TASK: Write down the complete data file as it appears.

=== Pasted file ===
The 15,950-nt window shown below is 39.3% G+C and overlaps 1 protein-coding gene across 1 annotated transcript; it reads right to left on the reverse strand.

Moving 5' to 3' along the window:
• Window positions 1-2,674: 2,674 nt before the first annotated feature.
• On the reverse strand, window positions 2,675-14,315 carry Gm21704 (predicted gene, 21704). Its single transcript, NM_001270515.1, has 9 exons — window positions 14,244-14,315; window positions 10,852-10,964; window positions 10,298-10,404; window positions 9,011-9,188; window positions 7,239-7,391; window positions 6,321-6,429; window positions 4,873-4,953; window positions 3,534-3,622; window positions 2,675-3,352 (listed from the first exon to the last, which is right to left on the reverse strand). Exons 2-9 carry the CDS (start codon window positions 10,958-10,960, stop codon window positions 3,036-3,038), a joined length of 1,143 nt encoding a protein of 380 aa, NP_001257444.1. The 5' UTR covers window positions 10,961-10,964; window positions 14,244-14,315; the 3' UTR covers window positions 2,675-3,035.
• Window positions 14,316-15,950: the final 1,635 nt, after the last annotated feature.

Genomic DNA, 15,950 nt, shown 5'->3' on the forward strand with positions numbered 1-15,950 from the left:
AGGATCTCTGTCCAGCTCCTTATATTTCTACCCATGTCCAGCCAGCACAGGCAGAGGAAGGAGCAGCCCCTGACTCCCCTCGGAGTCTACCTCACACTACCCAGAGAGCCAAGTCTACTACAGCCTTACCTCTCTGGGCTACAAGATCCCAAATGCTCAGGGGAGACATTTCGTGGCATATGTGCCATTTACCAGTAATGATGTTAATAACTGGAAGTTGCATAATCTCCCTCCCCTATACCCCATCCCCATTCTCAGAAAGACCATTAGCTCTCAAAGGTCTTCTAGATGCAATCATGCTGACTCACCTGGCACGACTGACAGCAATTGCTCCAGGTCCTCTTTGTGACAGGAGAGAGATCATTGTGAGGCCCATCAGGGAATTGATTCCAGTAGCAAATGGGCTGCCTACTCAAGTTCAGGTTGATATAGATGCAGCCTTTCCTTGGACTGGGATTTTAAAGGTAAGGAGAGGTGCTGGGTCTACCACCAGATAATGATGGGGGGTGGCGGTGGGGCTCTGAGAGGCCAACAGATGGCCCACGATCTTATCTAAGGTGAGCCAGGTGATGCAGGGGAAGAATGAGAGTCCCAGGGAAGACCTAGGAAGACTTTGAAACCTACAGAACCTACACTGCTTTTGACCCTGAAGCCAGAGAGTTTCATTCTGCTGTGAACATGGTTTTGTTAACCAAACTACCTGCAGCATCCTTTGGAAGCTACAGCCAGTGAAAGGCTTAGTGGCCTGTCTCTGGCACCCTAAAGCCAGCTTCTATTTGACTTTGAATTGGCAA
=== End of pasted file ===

The 15,950-nt window shown below is 39.3% G+C and overlaps 1 protein-coding gene across 1 annotated transcript; it reads right to left on the reverse strand.

Moving 5' to 3' along the window:
• Window positions 1-2,674: 2,674 nt before the first annotated feature.
• On the reverse strand, window positions 2,675-14,315 carry Gm21704 (predicted gene, 21704). Its single transcript, NM_001270515.1, has 9 exons — window positions 14,244-14,315; window positions 10,852-10,964; window positions 10,298-10,404; window positions 9,011-9,188; window positions 7,239-7,391; window positions 6,321-6,429; window positions 4,873-4,953; window positions 3,534-3,622; window positions 2,675-3,352 (listed from the first exon to the last, which is right to left on the reverse strand). Exons 2-9 carry the CDS (start codon window positions 10,958-10,960, stop codon window positions 3,036-3,038), a joined length of 1,143 nt encoding a protein of 380 aa, NP_001257444.1. The 5' UTR covers window positions 10,961-10,964; window positions 14,244-14,315; the 3' UTR covers window positions 2,675-3,035.
• Window positions 14,316-15,950: the final 1,635 nt, after the last annotated feature.

Genomic DNA, 15,950 nt, shown 5'->3' on the forward strand with positions numbered 1-15,950 from the left:
AGGATCTCTGTCCAGCTCCTTATATTTCTACCCATGTCCAGCCAGCACAGGCAGAGGAAGGAGCAGCCCCTGACTCCCCTCGGAGTCTACCTCACACTACCCAGAGAGCCAAGTCTACTACAGCCTTACCTCTCTGGGCTACAAGATCCCAAATGCTCAGGGGAGACATTTCGTGGCATATGTGCCATTTACCAGTAATGATGTTAATAACTGGAAGTTGCATAATCTCCCTCCCCTATACCCCATCCCCATTCTCAGAAAGACCATTAGCTCTCAAAGGTCTTCTAGATGCAATCATGCTGACTCACCTGGCACGACTGACAGCAATTGCTCCAGGTCCTCTTTGTGACAGGAGAGAGATCATTGTGAGGCCCATCAGGGAATTGATTCCAGTAGCAAATGGGCTGCCTACTCAAGTTCAGGTTGATATAGATGCAGCCTTTCCTTGGACTGGGATTTTAAAGGTAAGGAGAGGTGCTGGGTCTACCACCAGATAATGATGGGGGGTGGCGGTGGGGCTCTGAGAGGCCAACAGATGGCCCACGATCTTATCTAAGGTGAGCCAGGTGATGCAGGGGAAGAATGAGAGTCCCAGGGAAGACCTAGGAAGACTTTGAAACCTACAGAACCTACACTGCTTTTGACCCTGAAGCCAGAGAGTTTCATTCTGCTGTGAACATGGTTTTGTTAACCAAACTACCTGCAGCATCCTTTGGAAGCTACAGCCAGTGAAAGGCTTAGTGGCCTGTCTCTGGCACCCTAAAGCCAGCTTCTATTTGACTTTGAATTGGCAA